From our Russian Division led by fmt:



Aleshenka Erashov (Russian: Алёшенька, Alyoshenka, a hypocoristic for the Russian male first name Alexey) was a small creature allegedly found in the village of Kaolinovy, near Kyshtym, Chelyabinsk Oblast, Russia in August 1996. Aleshenka was found by an old woman, Tamara Vasilievna Prosvirina, who was mentally ill. The creature had an unusual appearance, giving rise to rumors of its extraterrestrial origin. The local population readily supported this rumor, collecting easy money from reporters for interviews – at least two Japanese companies (Asahi TV and MTV Japan) made documentaries about the creature.

Physical appearance

Aleshenka was a greyish creature about twenty-five centimeters (9.8 in) in length. Its hairless head had a number of dark spots. The eyes were large, occupying most of the face. It breathed through a small nose below the eyes.

Later incidents

A few days after the discovery, Tamara Prosvirina was admitted to a psychiatric hospital for treatment, and Aleshenka’s corpse (the time and cause of death unknown) was passed on to local militsiya (police) by a neighbour. In 1999, Prosvirina was killed in an automobile accident in an attempt to escape the hospital.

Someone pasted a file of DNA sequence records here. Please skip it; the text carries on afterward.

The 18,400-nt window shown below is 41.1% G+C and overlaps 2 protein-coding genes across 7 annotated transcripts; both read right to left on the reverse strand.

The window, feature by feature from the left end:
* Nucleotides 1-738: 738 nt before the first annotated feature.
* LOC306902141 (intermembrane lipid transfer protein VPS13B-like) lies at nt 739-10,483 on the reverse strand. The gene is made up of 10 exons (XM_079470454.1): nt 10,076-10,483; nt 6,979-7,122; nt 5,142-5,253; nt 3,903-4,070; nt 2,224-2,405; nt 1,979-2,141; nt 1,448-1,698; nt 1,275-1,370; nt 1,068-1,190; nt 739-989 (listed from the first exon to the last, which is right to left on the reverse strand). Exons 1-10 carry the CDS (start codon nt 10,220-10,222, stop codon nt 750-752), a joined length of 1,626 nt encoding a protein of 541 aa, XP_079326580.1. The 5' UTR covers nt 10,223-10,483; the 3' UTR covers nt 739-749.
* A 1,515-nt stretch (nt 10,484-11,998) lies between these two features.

Very little is known about what happened to Aleshenka Erashov’s remains, and accounts of its death and appearance vary greatly. A local ufologist claimed that the corpse was taken away by a UFO inhabited by members of Aleshenka’s species. Some skeptics hold that it was bought by a wealthy collector of curiosities. A doctor from the local hospital who had allegedly seen the corpse claimed that it corresponded to a normal 20-25 week human foetus, prematurely born. It could have lived for several hours, but not several weeks, contrary to Prosvirina’s claims.[2]

According to genetic experts at the Moscow Vavilov Institute of General Genetics, DNA analysis of the clothes Aleshenka was wrapped in revealed no evidence that “he” was extraterrestrial. On April 15, 2004, the scientists made an official statement that the “Kyshtym creature” was a premature female human infant, with severe deformities.[3]

The Kyshtym disaster of 1957 (Level 6 on the International Nuclear Event Scale) seriously contaminated the area with radiation and greatly affected the health of local population. Strange deformities of a human fetus could possibly be caused by long-term effects of radiation.